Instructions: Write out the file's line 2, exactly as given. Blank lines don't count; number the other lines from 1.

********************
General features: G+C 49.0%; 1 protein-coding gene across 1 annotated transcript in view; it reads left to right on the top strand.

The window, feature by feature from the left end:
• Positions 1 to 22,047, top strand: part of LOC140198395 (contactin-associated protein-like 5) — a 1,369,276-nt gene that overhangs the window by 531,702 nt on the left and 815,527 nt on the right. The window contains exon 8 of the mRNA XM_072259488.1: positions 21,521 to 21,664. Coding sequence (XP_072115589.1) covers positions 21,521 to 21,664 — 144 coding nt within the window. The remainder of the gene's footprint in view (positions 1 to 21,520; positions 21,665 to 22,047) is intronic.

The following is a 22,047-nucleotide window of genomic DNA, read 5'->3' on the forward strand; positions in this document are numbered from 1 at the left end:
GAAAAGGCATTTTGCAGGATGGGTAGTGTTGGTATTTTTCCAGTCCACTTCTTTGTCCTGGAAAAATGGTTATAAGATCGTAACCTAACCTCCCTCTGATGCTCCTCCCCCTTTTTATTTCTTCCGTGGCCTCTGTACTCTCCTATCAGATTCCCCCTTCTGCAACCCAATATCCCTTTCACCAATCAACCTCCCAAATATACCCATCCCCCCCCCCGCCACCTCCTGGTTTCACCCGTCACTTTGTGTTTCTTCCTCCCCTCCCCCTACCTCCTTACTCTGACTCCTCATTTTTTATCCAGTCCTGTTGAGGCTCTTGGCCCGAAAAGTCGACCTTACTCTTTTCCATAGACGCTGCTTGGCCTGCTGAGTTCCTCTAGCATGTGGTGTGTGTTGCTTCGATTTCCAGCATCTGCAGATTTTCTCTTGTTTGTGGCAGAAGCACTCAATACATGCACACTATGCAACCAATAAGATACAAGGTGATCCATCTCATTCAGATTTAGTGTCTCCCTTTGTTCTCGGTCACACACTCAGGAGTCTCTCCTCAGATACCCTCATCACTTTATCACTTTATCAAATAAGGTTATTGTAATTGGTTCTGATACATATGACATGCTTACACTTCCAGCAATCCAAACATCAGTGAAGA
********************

The window, feature by feature from the left end: